Essays in Romanticism

Romantic Hybridity and Historical Poetics: Lyricization and the Elegiac

Essays in Romanticism (2018), 25, (1), 11–29.

Abstract

This essay engages Historical Poetics in two ways. First, it takes issue with the grand narrative of lyricization as expressed in The Princeton Encyclopedia entry on Lyric, suggesting that its authors project a bias of mid-twentieth century academic critics backwards in time so that it becomes, in their account, an inexorable, if unfortunate, development of the literary history of the last 250 years. This “development,” I show, fails to account for Romantic poetics’ characteristic embrace of hybridity; it also reinforces a divide between “lyric” as a high-culture form and lyric as part of the popular song tradition—neglecting its social and communal aspects. Against the narrative of “lyricization,” I put two instances: first Southey’s hybrid long poems, with their metrical and formal defamiliarization of the normal author/reader relationship; second Wordsworth’s late elegiac poems. What, I ask, does the lyrical tradition look like if we instead consider it as a retrospective elegization—seventeenth-century poems being effectively linked by their formal and verbal adaptation in Wordsworth’s poetry of mourning? It looks, I conclude, less like the subjective, inward confiding of feeling by speaker to listener than “lyricization” contends: elegization produces an imagistic poetic of distilled detachment that is more succinct and more social. Approaching Victorian and Modernist poetry as elegization, in Romanticism’s wake, allows us to focus on formal characteristics that “lyricization,” if accepted as historical fact, prevents us from seeking out. Thus, even the confessional lyrics of Tennyson, Housman and Hardy benefit from being viewed as post-Wordsworthian elegizations: their relationship to Romanticism better understood than by “lyricization.”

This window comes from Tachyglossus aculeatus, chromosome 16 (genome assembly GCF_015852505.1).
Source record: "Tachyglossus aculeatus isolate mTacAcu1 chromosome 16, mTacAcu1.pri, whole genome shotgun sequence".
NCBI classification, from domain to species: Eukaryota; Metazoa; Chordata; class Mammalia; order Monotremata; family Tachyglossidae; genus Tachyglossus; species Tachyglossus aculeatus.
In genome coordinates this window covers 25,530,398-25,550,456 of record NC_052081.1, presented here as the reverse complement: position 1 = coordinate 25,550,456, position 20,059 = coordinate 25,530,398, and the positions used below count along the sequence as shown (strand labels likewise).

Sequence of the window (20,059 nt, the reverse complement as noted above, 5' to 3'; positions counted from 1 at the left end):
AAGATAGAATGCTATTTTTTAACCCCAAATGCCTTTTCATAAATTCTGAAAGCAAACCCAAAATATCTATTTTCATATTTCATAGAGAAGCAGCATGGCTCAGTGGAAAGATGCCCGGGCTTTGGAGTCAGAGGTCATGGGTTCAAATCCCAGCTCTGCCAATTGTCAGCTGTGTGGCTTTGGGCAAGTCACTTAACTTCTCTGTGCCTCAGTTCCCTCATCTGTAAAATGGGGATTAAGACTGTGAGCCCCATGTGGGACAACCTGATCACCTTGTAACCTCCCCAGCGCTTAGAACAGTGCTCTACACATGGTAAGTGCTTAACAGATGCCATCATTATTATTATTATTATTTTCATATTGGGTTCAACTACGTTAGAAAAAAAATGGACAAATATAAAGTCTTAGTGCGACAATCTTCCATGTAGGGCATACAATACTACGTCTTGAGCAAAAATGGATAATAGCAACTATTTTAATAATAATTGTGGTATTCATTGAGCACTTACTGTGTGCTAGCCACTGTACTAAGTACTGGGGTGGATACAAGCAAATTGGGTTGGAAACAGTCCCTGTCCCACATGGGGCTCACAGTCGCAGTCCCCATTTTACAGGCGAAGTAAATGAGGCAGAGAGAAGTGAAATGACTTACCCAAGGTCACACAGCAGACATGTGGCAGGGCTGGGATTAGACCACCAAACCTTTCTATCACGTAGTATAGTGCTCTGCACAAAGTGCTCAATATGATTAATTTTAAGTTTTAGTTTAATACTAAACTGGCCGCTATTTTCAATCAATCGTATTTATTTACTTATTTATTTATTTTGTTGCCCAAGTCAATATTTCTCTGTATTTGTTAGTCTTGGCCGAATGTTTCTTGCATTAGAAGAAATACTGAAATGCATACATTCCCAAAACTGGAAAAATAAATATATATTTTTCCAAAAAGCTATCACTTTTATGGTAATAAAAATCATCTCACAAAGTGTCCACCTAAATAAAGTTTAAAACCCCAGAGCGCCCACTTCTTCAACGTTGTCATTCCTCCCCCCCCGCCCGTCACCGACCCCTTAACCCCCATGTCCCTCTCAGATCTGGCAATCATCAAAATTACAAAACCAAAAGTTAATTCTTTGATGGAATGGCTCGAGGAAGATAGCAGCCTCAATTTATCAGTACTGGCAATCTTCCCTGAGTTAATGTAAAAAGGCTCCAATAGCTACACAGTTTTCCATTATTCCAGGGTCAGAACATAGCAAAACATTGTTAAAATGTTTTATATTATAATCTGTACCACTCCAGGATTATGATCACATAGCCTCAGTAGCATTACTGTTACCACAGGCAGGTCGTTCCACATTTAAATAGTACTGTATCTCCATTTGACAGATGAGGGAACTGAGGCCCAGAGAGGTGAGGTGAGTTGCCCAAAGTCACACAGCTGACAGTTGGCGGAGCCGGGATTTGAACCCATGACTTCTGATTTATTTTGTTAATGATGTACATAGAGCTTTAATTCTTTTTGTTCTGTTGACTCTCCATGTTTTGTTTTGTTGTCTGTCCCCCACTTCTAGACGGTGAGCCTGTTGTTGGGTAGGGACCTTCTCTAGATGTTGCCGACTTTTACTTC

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Author details

Fulford, Tim